In addition to the CQI and pre-coder selection feedback, the user equipment shall also select and feed back the transmission rank. While transmission rank selection may or may not be performed for each resource block, this constitutes to additional feedback overhead.
Accordingly, what is needed in the art is an enhanced way to reduce the amount of initial feedback required between user equipment and base station.
To address the above-discussed deficiencies of the prior art, the present invention provides a receiver. In one embodiment, the receiver includes a receive portion employing transmission signals from a transmitter having multiple antennas and capable of providing channel estimates. The receiver also includes a feedback generator portion configured to provide to the transmitter a pre-coder selection for data transmission that is based on the channel estimates, wherein the pre-coder selection corresponds to a grouping of frequency-domain resource blocks. Pre-coder selection per group of resource blocks is motivated with the fact that the pre-coding codebook size is typically kept to a minimum, and hence, the optimum pre-coder tends to stay the same across multiple resource blocks.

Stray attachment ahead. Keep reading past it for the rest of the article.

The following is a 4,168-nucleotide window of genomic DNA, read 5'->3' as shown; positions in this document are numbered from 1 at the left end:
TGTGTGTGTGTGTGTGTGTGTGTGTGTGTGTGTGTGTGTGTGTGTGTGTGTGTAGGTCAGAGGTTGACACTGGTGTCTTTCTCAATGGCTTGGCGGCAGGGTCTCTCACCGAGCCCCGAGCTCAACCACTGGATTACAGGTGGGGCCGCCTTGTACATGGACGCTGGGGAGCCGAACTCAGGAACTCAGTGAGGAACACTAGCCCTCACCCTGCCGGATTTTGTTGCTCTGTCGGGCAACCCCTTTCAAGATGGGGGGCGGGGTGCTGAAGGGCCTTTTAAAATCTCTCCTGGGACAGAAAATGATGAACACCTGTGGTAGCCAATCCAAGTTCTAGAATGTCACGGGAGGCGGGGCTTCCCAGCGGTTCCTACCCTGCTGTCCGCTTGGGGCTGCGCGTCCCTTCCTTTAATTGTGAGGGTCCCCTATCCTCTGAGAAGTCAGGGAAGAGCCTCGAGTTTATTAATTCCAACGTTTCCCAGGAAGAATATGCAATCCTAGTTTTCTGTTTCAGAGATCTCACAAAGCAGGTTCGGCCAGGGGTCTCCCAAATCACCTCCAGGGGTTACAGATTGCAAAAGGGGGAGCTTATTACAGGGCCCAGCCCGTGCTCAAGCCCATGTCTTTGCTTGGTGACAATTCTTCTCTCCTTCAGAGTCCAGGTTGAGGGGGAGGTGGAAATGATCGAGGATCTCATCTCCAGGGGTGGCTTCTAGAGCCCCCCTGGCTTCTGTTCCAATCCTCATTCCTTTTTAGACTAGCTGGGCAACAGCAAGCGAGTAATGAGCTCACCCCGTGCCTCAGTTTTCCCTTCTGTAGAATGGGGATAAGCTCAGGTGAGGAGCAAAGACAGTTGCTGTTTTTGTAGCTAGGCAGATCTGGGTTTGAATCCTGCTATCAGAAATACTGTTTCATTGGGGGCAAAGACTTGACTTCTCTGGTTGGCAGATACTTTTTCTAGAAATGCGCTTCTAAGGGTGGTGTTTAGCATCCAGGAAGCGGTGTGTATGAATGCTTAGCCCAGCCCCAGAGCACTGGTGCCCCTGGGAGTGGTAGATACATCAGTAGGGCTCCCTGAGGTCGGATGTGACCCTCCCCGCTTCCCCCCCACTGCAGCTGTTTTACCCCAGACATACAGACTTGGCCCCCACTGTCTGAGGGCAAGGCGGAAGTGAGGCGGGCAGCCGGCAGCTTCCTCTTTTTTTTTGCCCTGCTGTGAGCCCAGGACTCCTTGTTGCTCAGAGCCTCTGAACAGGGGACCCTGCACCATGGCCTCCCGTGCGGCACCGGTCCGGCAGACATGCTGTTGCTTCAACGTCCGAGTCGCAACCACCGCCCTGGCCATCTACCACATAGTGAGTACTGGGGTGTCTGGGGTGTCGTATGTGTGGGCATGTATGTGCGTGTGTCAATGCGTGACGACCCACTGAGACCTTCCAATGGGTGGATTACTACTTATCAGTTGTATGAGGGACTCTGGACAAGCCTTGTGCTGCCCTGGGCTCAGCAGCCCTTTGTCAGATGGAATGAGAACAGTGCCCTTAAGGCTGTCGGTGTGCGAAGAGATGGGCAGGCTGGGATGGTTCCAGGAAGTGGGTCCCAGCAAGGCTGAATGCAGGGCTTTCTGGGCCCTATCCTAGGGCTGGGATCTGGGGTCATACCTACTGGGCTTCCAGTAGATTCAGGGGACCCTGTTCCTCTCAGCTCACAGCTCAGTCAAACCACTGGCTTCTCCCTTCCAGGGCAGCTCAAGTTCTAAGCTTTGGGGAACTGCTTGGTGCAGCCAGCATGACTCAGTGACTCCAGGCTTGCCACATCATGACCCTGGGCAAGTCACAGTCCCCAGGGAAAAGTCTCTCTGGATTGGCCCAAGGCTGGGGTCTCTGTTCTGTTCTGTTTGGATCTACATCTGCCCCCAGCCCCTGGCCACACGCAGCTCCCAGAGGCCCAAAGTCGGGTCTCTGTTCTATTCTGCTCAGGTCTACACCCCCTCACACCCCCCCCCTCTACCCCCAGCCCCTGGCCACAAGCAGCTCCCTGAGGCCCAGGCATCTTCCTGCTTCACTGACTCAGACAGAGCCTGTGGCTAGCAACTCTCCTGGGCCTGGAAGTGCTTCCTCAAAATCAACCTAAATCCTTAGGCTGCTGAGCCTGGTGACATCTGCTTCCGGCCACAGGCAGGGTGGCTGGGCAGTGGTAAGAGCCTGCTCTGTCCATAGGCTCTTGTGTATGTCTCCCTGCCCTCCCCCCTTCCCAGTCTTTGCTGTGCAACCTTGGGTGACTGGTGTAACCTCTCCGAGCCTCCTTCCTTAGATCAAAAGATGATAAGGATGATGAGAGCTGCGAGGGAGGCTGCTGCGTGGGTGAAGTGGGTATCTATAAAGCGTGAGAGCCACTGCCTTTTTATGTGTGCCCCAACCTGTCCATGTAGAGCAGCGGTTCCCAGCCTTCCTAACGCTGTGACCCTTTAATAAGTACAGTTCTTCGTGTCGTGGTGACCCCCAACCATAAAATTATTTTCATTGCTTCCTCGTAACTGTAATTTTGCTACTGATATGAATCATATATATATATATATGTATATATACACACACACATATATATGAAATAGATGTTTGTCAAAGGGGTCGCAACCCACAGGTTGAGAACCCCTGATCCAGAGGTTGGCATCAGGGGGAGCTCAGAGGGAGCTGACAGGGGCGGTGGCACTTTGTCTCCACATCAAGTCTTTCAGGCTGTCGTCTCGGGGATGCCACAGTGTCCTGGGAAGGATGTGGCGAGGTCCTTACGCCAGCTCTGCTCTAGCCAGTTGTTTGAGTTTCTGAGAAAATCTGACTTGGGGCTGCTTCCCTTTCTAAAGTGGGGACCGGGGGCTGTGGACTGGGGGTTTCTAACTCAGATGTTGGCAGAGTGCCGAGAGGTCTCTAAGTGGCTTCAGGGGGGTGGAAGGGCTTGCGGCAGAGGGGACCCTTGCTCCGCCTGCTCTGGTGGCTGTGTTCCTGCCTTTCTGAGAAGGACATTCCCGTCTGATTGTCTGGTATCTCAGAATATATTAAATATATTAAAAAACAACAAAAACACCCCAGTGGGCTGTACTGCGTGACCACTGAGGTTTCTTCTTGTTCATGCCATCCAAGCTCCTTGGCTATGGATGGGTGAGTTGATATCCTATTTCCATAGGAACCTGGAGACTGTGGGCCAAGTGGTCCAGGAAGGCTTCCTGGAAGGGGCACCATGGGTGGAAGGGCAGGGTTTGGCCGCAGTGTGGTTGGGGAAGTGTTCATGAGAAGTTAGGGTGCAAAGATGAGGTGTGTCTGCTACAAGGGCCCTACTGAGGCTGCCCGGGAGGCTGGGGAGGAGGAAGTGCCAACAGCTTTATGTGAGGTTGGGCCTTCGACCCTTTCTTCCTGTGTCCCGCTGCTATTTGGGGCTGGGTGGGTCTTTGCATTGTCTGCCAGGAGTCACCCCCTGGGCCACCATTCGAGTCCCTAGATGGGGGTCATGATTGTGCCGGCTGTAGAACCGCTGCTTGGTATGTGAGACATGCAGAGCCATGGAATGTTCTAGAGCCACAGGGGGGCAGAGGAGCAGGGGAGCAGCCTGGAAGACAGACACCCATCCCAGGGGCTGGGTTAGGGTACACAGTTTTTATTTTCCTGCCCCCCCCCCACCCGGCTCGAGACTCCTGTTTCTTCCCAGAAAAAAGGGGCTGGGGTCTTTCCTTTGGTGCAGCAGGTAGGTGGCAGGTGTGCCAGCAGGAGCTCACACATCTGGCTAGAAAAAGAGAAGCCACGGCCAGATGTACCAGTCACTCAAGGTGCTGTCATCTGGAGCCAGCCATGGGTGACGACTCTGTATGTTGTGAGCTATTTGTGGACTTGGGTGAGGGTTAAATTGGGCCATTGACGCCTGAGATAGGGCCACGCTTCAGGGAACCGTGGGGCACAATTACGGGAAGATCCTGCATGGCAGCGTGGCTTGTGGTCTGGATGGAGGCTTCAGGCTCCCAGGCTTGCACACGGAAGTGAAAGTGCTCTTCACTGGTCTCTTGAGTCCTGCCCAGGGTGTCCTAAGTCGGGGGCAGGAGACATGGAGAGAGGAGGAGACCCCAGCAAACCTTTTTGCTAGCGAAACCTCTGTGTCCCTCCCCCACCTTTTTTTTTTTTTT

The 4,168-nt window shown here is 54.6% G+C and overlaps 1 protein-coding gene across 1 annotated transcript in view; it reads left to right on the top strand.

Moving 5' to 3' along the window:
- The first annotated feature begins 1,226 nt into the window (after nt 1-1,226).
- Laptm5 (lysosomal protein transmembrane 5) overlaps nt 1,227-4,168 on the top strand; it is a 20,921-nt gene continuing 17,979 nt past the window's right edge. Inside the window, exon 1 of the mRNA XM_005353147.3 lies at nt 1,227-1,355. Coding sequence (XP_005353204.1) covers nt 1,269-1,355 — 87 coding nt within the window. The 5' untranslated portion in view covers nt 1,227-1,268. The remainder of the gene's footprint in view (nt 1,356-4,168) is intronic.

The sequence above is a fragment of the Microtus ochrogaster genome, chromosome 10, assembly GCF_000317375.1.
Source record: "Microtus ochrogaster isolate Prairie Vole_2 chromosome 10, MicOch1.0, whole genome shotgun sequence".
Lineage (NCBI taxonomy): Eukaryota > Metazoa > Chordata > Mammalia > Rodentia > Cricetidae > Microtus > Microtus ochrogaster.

The present invention also provides a transmitter having a plurality of antennas. In one embodiment, the transmitter includes a transmit portion coupled to the plurality of antennas and capable of applying pre-coding to a data transmission for a receiver. The transmitter also includes a feedback decoding portion configured to decode a pre-coder selection for the data transmission that is fed back from the receiver, wherein the pre-coder selection corresponds to a grouping of frequency-domain resource blocks. The grouping scheme that is used at the transmitter corresponds to the grouping scheme that is used at the receiver.